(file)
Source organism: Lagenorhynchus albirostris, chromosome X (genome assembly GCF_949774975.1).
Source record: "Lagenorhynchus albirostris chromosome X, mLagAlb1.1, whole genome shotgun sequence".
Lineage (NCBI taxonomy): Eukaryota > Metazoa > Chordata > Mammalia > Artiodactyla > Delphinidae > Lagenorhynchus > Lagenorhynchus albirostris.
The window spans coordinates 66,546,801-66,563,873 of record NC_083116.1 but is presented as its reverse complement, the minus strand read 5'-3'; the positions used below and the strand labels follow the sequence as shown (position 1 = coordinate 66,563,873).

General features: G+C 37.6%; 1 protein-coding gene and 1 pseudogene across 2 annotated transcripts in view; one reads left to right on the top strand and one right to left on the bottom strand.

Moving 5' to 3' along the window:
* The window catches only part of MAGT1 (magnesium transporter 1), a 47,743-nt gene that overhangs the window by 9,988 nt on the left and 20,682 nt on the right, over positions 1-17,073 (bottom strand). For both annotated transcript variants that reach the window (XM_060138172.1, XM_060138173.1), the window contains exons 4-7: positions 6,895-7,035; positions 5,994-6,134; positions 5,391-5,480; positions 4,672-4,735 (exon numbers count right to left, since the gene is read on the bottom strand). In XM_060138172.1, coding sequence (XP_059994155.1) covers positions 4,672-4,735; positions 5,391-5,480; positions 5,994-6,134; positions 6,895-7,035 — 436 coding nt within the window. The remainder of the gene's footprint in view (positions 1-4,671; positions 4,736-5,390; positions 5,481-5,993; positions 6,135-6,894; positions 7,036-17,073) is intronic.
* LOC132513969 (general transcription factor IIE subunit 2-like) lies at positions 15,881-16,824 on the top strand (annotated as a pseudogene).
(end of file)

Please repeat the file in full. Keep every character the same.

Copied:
Source organism: Lagenorhynchus albirostris, chromosome X (genome assembly GCF_949774975.1).
Source record: "Lagenorhynchus albirostris chromosome X, mLagAlb1.1, whole genome shotgun sequence".
Lineage (NCBI taxonomy): Eukaryota > Metazoa > Chordata > Mammalia > Artiodactyla > Delphinidae > Lagenorhynchus > Lagenorhynchus albirostris.
The window spans coordinates 66,546,801-66,563,873 of record NC_083116.1 but is presented as its reverse complement, the minus strand read 5'-3'; the positions used below and the strand labels follow the sequence as shown (position 1 = coordinate 66,563,873).

General features: G+C 37.6%; 1 protein-coding gene and 1 pseudogene across 2 annotated transcripts in view; one reads left to right on the top strand and one right to left on the bottom strand.

Moving 5' to 3' along the window:
* The window catches only part of MAGT1 (magnesium transporter 1), a 47,743-nt gene that overhangs the window by 9,988 nt on the left and 20,682 nt on the right, over positions 1-17,073 (bottom strand). For both annotated transcript variants that reach the window (XM_060138172.1, XM_060138173.1), the window contains exons 4-7: positions 6,895-7,035; positions 5,994-6,134; positions 5,391-5,480; positions 4,672-4,735 (exon numbers count right to left, since the gene is read on the bottom strand). In XM_060138172.1, coding sequence (XP_059994155.1) covers positions 4,672-4,735; positions 5,391-5,480; positions 5,994-6,134; positions 6,895-7,035 — 436 coding nt within the window. The remainder of the gene's footprint in view (positions 1-4,671; positions 4,736-5,390; positions 5,481-5,993; positions 6,135-6,894; positions 7,036-17,073) is intronic.
* LOC132513969 (general transcription factor IIE subunit 2-like) lies at positions 15,881-16,824 on the top strand (annotated as a pseudogene).